Four days later, on 13 July 2005, the Call received its first global endorsement when the UN International Conference of Civil Society in Support of Middle East Peace, held in Paris, endorsed the call in its civil society ‘Action Plan 2005’. (‘We recognize that, as an international network, our strength lies in our ability to work collectively in unified campaigns and actions. To that end, we urge international, national and regional social movements, organizations and coalitions to support the unified call of Palestinian civil society for a global campaign of boycotts, divestment and sanctions (BDS) to pressure Israel to end the occupation and fully comply with international law and all relevant United Nations resolutions… We call on our partner organizations to intensify all our activities, focusing on the BDS campaign so that together we will end the Occupation.’)
Since then, the BDS Call has become the touchstone, reference point, uniting symbol and tactical (even strategic for some) programme for civil society globally.
And so, in talking about civil society initiatives for a comprehensive, just and lasting solution of the question of Palestine, we must necessarily focus on the global BDS movement.
The Call has three basic demands on Israel:
Ending its occupation and colonization of all Arab lands and dismantling the Wall;
Recognizing the fundamental rights of the Arab-Palestinian citizens of Israel to full equality; and
Respecting, protecting and promoting the rights of Palestinian refugees to return to their homes and properties as stipulated in UN resolution 194.
All three demands are, of course, based on international law and UN resolutions.
Let me deviate slightly for just a moment to refer to the strategy for overcoming apartheid in South Africa, in order to make a point later.
In South Africa, we refer to the ‘four pillars of struggle’ that formed the basis of the struggle against apartheid. These were:
The armed struggle;
The internal underground;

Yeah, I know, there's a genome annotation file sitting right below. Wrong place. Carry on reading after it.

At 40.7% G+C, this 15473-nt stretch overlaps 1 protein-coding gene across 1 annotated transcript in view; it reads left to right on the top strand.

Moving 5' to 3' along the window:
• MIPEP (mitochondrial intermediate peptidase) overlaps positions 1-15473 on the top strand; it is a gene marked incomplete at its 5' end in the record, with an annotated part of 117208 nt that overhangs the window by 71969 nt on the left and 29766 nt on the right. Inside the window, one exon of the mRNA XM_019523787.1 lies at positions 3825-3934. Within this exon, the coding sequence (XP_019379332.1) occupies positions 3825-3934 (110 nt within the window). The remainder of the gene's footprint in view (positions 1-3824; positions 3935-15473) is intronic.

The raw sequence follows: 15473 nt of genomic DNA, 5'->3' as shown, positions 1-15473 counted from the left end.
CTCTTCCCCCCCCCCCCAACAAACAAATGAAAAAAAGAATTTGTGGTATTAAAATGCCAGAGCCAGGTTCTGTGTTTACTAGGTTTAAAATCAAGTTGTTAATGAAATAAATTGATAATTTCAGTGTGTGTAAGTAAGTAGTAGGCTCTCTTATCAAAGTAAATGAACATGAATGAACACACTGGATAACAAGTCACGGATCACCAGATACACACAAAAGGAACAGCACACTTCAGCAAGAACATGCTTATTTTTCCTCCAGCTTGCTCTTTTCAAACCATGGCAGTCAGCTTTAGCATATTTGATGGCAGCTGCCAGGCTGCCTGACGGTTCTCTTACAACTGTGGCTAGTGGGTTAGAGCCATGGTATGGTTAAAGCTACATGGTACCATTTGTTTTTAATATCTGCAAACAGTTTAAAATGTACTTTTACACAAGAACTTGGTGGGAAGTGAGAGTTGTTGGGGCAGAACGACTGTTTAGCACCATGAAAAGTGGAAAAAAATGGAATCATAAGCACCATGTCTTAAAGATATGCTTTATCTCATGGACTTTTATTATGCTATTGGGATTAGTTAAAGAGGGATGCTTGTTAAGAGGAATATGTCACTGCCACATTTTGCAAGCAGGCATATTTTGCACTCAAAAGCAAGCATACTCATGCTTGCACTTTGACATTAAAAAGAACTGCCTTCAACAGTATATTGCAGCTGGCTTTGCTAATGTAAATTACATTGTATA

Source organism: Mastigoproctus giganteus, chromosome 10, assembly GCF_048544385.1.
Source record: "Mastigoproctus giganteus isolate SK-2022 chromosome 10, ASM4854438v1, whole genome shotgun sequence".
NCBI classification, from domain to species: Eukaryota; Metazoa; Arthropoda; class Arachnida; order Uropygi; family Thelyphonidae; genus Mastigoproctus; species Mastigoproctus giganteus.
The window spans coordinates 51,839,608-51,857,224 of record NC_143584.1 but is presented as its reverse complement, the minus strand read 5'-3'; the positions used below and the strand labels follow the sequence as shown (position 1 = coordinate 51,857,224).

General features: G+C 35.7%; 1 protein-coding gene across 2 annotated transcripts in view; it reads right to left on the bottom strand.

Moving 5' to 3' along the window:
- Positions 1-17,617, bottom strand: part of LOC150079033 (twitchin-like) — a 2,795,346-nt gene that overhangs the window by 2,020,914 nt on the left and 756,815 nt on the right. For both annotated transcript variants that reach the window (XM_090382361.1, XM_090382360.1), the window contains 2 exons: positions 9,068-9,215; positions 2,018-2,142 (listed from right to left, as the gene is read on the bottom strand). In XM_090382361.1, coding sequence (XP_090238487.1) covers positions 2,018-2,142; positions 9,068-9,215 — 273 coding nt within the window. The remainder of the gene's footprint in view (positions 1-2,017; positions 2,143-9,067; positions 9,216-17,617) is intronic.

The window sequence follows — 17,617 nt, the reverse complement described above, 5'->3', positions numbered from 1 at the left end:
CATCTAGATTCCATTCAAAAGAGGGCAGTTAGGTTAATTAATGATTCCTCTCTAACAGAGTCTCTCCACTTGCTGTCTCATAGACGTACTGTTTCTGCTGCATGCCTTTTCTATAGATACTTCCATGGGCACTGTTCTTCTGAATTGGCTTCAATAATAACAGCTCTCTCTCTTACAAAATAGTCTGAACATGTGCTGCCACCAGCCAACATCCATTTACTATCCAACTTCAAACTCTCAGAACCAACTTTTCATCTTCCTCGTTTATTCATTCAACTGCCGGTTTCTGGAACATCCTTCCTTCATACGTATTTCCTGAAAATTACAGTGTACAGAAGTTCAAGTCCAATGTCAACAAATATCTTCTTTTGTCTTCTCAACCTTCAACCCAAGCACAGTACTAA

International solidarity and, through it, international isolation of the South African state; and
Mass mobilisation within the country.
While we South Africans like to think that other people can learn from our experiences – both good and bad, we, together with the rest of civil society, acknowledge that our activism on Palestine must respond to what Palestinians request of us.
Currently, that request is, in the main, to support and participate in the non-violent campaign of BDS. For South Africans, this was our third pillar. (Let me note here that we acknowledge that, in South Africa, the third and fourth pillars – international solidarity and mass mobilisation – were the most effective ones.)
From the Israeli perspective, of course, BDS is referred to as the main leg of a ‘delegitimisation campaign’.
Over the past almost eight years, the Palestinian BDS campaign has achieved more successes in various parts of the world than South Africa’s campaign had in about twenty years.
For South Africa, we had painstakingly begun with building a cultural and sports boycott, academic boycott, then a consumer boycott, followed by campaigns for divestment, sanctions and diplomatic isolation. These were long and hard campaigns, developed both within and without South Africa. And it took decades before we made any gains. By the time our liberation movements were unbanned, numerous western countries, in particular, were still staunchly refusing to entertain the notion of sanctions.